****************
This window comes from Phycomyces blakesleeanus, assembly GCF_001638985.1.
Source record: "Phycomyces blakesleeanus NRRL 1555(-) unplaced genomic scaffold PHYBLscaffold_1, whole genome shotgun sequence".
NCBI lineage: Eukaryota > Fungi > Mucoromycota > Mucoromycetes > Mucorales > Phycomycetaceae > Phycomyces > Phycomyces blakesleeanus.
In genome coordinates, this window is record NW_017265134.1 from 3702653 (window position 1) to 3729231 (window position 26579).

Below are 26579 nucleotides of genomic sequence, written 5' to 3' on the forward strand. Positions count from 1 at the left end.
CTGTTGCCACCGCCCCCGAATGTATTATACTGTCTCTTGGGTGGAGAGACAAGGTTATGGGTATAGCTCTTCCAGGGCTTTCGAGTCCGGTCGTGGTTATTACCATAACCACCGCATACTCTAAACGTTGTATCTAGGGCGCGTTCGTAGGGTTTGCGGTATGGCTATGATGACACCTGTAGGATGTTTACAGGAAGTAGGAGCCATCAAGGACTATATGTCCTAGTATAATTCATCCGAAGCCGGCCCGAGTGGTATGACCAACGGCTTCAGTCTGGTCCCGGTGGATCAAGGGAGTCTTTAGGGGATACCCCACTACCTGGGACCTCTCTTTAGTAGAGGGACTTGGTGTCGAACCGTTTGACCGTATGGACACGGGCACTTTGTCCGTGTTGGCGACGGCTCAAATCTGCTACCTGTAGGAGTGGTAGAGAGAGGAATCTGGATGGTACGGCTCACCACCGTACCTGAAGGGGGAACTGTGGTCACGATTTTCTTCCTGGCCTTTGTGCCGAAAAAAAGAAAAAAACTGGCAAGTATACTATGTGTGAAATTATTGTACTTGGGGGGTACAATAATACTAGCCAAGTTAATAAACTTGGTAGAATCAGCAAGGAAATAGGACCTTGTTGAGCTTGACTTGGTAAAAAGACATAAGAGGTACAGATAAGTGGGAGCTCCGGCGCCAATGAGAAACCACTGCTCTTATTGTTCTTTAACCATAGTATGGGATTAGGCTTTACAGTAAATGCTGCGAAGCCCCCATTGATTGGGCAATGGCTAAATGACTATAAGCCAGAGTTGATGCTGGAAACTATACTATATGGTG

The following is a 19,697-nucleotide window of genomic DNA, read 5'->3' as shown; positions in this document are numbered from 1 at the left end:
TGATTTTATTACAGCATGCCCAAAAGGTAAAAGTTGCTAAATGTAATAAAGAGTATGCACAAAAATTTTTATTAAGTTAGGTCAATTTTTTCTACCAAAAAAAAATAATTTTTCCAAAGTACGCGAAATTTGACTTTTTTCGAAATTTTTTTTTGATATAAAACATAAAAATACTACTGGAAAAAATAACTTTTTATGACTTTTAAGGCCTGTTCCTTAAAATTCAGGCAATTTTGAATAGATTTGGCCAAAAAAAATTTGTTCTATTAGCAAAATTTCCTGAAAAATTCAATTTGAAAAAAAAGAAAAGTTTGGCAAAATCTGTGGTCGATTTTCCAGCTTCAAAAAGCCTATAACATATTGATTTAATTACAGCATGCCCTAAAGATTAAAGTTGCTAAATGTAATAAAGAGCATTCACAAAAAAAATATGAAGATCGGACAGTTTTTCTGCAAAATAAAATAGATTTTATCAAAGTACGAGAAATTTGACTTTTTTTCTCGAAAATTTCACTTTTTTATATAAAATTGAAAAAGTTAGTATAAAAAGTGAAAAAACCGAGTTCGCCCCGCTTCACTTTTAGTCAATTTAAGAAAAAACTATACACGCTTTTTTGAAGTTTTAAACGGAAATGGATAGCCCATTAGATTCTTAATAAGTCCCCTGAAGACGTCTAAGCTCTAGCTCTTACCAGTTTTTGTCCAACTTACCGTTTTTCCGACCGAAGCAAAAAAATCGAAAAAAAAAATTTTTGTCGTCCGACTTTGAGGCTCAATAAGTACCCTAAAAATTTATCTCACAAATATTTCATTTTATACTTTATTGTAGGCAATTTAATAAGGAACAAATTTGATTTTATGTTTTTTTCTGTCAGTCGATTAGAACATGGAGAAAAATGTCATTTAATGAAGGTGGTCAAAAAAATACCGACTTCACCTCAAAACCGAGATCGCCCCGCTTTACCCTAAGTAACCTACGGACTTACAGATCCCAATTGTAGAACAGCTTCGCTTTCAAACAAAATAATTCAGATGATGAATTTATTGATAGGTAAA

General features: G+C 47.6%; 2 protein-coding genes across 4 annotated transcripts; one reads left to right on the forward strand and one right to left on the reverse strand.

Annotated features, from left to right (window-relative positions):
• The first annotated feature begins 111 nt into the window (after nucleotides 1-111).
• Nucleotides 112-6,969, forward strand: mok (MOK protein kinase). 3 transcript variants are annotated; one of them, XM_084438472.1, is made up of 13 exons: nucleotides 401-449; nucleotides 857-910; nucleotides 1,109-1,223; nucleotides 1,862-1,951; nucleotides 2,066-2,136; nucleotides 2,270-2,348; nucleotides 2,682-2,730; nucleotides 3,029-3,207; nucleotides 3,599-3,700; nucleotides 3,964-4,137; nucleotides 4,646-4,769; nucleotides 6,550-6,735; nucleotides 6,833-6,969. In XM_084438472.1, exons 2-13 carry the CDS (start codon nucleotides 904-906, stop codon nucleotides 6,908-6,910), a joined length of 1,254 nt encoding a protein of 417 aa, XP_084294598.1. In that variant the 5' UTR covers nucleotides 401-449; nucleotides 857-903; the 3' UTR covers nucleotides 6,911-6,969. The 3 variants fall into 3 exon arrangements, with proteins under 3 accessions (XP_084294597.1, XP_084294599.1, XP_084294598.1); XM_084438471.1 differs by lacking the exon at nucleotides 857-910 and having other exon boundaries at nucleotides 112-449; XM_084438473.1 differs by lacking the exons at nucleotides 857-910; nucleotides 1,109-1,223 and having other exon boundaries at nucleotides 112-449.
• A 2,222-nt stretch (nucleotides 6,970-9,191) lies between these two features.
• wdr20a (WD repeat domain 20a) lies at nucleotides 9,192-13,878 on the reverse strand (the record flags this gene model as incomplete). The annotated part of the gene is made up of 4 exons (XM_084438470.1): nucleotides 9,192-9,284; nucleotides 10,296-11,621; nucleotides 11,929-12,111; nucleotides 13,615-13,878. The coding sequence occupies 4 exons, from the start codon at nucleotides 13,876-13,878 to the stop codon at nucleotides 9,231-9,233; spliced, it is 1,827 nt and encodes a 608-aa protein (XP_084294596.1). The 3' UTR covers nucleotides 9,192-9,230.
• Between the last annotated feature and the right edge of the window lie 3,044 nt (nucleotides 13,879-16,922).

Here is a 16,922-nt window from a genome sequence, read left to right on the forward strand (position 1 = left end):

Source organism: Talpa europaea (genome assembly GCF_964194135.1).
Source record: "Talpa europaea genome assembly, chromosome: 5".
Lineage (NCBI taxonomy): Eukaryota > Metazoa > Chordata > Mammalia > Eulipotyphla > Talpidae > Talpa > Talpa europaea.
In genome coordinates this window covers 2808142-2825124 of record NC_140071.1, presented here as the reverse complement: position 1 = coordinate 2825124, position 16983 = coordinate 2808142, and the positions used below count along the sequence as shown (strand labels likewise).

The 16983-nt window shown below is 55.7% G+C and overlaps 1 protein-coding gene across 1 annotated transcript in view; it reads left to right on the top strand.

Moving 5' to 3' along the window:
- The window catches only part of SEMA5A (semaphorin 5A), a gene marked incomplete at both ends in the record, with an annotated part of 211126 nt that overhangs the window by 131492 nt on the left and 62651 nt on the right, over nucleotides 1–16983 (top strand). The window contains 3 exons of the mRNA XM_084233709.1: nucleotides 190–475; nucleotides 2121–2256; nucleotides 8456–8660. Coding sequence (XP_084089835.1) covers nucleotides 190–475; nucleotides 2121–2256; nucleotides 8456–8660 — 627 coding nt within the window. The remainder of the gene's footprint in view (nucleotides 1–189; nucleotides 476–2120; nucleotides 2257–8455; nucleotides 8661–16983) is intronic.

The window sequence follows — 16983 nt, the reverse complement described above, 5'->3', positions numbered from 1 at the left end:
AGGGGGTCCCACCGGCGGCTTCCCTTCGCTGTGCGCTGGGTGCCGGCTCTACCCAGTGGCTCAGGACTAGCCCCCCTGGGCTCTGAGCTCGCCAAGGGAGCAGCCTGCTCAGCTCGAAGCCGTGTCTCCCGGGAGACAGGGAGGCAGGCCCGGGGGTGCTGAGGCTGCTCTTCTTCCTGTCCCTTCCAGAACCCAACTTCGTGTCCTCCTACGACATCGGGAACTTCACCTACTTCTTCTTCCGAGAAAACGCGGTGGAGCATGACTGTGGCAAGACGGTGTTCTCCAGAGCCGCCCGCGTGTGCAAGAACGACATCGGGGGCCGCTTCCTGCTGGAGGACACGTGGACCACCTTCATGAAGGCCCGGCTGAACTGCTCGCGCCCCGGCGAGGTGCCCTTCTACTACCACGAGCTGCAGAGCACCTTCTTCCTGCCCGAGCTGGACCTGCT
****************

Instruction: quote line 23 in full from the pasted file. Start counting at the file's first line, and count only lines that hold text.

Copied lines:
- The window catches only part of SEMA5A (semaphorin 5A), a gene marked incomplete at both ends in the record, with an annotated part of 211126 nt that overhangs the window by 131492 nt on the left and 62651 nt on the right, over nucleotides 1–16983 (top strand). The window contains 3 exons of the mRNA XM_084233709.1: nucleotides 190–475; nucleotides 2121–2256; nucleotides 8456–8660. Coding sequence (XP_084089835.1) covers nucleotides 190–475; nucleotides 2121–2256; nucleotides 8456–8660 — 627 coding nt within the window. The remainder of the gene's footprint in view (nucleotides 1–189; nucleotides 476–2120; nucleotides 2257–8455; nucleotides 8661–16983) is intronic.